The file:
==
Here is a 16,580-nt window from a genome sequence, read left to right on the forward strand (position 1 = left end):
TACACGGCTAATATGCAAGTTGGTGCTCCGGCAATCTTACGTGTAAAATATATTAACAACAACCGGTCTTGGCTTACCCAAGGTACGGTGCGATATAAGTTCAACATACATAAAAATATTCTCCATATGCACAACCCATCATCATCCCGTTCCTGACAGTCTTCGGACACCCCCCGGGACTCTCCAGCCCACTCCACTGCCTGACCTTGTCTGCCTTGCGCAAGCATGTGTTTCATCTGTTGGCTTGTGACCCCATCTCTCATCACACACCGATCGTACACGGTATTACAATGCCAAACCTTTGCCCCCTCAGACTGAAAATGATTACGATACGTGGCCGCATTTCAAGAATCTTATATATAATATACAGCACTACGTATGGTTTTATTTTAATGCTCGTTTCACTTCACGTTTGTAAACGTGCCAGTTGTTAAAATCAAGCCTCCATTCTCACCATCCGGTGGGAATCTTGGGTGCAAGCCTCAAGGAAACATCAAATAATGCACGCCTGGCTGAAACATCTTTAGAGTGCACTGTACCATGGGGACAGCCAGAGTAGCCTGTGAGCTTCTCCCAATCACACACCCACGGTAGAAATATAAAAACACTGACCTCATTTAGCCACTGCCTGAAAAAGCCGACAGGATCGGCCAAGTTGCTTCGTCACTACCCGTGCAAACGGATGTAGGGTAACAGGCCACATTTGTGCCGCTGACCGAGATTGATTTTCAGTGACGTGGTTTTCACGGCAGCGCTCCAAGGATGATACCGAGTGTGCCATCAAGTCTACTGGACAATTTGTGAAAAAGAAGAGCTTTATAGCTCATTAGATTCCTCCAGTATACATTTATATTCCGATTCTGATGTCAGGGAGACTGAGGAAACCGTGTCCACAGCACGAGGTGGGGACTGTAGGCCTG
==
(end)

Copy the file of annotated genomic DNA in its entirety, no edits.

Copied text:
Here is a 16,580-nt window from a genome sequence, read left to right on the forward strand (position 1 = left end):
TACACGGCTAATATGCAAGTTGGTGCTCCGGCAATCTTACGTGTAAAATATATTAACAACAACCGGTCTTGGCTTACCCAAGGTACGGTGCGATATAAGTTCAACATACATAAAAATATTCTCCATATGCACAACCCATCATCATCCCGTTCCTGACAGTCTTCGGACACCCCCCGGGACTCTCCAGCCCACTCCACTGCCTGACCTTGTCTGCCTTGCGCAAGCATGTGTTTCATCTGTTGGCTTGTGACCCCATCTCTCATCACACACCGATCGTACACGGTATTACAATGCCAAACCTTTGCCCCCTCAGACTGAAAATGATTACGATACGTGGCCGCATTTCAAGAATCTTATATATAATATACAGCACTACGTATGGTTTTATTTTAATGCTCGTTTCACTTCACGTTTGTAAACGTGCCAGTTGTTAAAATCAAGCCTCCATTCTCACCATCCGGTGGGAATCTTGGGTGCAAGCCTCAAGGAAACATCAAATAATGCACGCCTGGCTGAAACATCTTTAGAGTGCACTGTACCATGGGGACAGCCAGAGTAGCCTGTGAGCTTCTCCCAATCACACACCCACGGTAGAAATATAAAAACACTGACCTCATTTAGCCACTGCCTGAAAAAGCCGACAGGATCGGCCAAGTTGCTTCGTCACTACCCGTGCAAACGGATGTAGGGTAACAGGCCACATTTGTGCCGCTGACCGAGATTGATTTTCAGTGACGTGGTTTTCACGGCAGCGCTCCAAGGATGATACCGAGTGTGCCATCAAGTCTACTGGACAATTTGTGAAAAAGAAGAGCTTTATAGCTCATTAGATTCCTCCAGTATACATTTATATTCCGATTCTGATGTCAGGGAGACTGAGGAAACCGTGTCCACAGCACGAGGTGGGGACTGTAGGCCTG